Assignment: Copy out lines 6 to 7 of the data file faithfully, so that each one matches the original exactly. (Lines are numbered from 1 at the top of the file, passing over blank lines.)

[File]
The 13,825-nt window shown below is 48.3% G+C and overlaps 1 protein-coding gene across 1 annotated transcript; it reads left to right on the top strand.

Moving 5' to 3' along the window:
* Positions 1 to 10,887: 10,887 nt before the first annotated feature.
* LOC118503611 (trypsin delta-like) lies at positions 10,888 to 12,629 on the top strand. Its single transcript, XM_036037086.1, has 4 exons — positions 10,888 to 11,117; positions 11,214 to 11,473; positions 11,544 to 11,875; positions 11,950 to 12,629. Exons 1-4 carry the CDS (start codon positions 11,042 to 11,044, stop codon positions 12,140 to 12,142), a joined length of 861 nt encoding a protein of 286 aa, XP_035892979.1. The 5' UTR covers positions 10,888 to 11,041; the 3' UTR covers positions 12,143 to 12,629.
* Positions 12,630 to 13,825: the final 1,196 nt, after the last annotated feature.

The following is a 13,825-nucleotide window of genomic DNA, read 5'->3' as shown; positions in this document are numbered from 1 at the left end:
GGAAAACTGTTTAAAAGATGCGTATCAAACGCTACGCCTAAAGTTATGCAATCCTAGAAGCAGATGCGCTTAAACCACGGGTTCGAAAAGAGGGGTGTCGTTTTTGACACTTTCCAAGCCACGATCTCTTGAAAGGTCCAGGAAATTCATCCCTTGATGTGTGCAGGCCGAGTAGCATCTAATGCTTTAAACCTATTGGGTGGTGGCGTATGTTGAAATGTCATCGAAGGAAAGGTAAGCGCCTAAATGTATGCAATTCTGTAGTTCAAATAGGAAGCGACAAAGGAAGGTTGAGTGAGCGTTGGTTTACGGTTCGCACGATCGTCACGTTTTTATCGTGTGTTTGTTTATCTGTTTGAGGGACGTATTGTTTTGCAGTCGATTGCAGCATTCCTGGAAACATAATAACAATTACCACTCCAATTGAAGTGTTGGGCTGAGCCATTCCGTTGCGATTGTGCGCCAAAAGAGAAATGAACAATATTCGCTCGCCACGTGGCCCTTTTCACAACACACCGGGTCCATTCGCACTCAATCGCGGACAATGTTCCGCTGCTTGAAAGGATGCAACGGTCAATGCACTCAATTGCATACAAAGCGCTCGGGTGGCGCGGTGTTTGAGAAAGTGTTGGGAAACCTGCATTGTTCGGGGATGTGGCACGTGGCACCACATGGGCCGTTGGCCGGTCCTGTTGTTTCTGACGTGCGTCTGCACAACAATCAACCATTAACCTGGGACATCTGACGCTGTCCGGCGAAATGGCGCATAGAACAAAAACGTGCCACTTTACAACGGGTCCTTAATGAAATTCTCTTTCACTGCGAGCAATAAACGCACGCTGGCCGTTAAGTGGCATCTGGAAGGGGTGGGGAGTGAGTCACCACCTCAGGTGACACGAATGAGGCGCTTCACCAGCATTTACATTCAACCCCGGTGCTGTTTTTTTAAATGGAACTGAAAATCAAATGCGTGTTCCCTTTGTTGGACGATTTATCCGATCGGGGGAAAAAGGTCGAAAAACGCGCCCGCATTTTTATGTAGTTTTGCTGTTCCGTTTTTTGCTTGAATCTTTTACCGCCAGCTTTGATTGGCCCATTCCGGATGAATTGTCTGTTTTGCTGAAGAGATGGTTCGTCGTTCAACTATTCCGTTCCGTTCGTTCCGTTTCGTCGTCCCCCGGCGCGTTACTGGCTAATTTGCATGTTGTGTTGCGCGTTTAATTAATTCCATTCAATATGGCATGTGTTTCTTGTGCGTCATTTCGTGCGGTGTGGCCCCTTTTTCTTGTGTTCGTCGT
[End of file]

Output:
The following is a 13,825-nucleotide window of genomic DNA, read 5'->3' as shown; positions in this document are numbered from 1 at the left end:
GGAAAACTGTTTAAAAGATGCGTATCAAACGCTACGCCTAAAGTTATGCAATCCTAGAAGCAGATGCGCTTAAACCACGGGTTCGAAAAGAGGGGTGTCGTTTTTGACACTTTCCAAGCCACGATCTCTTGAAAGGTCCAGGAAATTCATCCCTTGATGTGTGCAGGCCGAGTAGCATCTAATGCTTTAAACCTATTGGGTGGTGGCGTATGTTGAAATGTCATCGAAGGAAAGGTAAGCGCCTAAATGTATGCAATTCTGTAGTTCAAATAGGAAGCGACAAAGGAAGGTTGAGTGAGCGTTGGTTTACGGTTCGCACGATCGTCACGTTTTTATCGTGTGTTTGTTTATCTGTTTGAGGGACGTATTGTTTTGCAGTCGATTGCAGCATTCCTGGAAACATAATAACAATTACCACTCCAATTGAAGTGTTGGGCTGAGCCATTCCGTTGCGATTGTGCGCCAAAAGAGAAATGAACAATATTCGCTCGCCACGTGGCCCTTTTCACAACACACCGGGTCCATTCGCACTCAATCGCGGACAATGTTCCGCTGCTTGAAAGGATGCAACGGTCAATGCACTCAATTGCATACAAAGCGCTCGGGTGGCGCGGTGTTTGAGAAAGTGTTGGGAAACCTGCATTGTTCGGGGATGTGGCACGTGGCACCACATGGGCCGTTGGCCGGTCCTGTTGTTTCTGACGTGCGTCTGCACAACAATCAACCATTAACCTGGGACATCTGACGCTGTCCGGCGAAATGGCGCATAGAACAAAAACGTGCCACTTTACAACGGGTCCTTAATGAAATTCTCTTTCACTGCGAGCAATAAACGCACGCTGGCCGTTAAGTGGCATCTGGAAGGGGTGGGGAGTGAGTCACCACCTCAGGTGACACGAATGAGGCGCTTCACCAGCATTTACATTCAACCCCGGTGCTGTTTTTTTAAATGGAACTGAAAATCAAATGCGTGTTCCCTTTGTTGGACGATTTATCCGATCGGGGGAAAAAGGTCGAAAAACGCGCCCGCATTTTTATGTAGTTTTGCTGTTCCGTTTTTTGCTTGAATCTTTTACCGCCAGCTTTGATTGGCCCATTCCGGATGAATTGTCTGTTTTGCTGAAGAGATGGTTCGTCGTTCAACTATTCCGTTCCGTTCGTTCCGTTTCGTCGTCCCCCGGCGCGTTACTGGCTAATTTGCATGTTGTGTTGCGCGTTTAATTAATTCCATTCAATATGGCATGTGTTTCTTGTGCGTCATTTCGTGCGGTGTGGCCCCTTTTTCTTGTGTTCGTCGT